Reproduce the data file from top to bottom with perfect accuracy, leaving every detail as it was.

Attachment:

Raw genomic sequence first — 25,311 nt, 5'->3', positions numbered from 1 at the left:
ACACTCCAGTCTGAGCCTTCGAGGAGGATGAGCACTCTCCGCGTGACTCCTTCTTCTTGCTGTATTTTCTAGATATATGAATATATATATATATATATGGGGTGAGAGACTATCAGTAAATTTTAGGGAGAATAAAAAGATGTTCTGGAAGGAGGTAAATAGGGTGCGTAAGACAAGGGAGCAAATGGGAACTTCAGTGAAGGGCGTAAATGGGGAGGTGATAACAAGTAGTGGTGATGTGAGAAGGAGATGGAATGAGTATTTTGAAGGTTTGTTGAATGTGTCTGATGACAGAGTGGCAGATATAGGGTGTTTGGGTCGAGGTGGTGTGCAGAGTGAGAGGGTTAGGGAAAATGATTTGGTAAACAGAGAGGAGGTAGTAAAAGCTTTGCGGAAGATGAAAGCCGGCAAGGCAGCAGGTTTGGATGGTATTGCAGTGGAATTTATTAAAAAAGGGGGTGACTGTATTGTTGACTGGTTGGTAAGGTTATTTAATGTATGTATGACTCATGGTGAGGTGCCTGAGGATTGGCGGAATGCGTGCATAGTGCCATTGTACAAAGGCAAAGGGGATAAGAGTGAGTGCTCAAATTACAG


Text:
Raw genomic sequence first — 25,311 nt, 5'->3', positions numbered from 1 at the left:
ACACTCCAGTCTGAGCCTTCGAGGAGGATGAGCACTCTCCGCGTGACTCCTTCTTCTTGCTGTATTTTCTAGATATATGAATATATATATATATATATGGGGTGAGAGACTATCAGTAAATTTTAGGGAGAATAAAAAGATGTTCTGGAAGGAGGTAAATAGGGTGCGTAAGACAAGGGAGCAAATGGGAACTTCAGTGAAGGGCGTAAATGGGGAGGTGATAACAAGTAGTGGTGATGTGAGAAGGAGATGGAATGAGTATTTTGAAGGTTTGTTGAATGTGTCTGATGACAGAGTGGCAGATATAGGGTGTTTGGGTCGAGGTGGTGTGCAGAGTGAGAGGGTTAGGGAAAATGATTTGGTAAACAGAGAGGAGGTAGTAAAAGCTTTGCGGAAGATGAAAGCCGGCAAGGCAGCAGGTTTGGATGGTATTGCAGTGGAATTTATTAAAAAAGGGGGTGACTGTATTGTTGACTGGTTGGTAAGGTTATTTAATGTATGTATGACTCATGGTGAGGTGCCTGAGGATTGGCGGAATGCGTGCATAGTGCCATTGTACAAAGGCAAAGGGGATAAGAGTGAGTGCTCAAATTACAG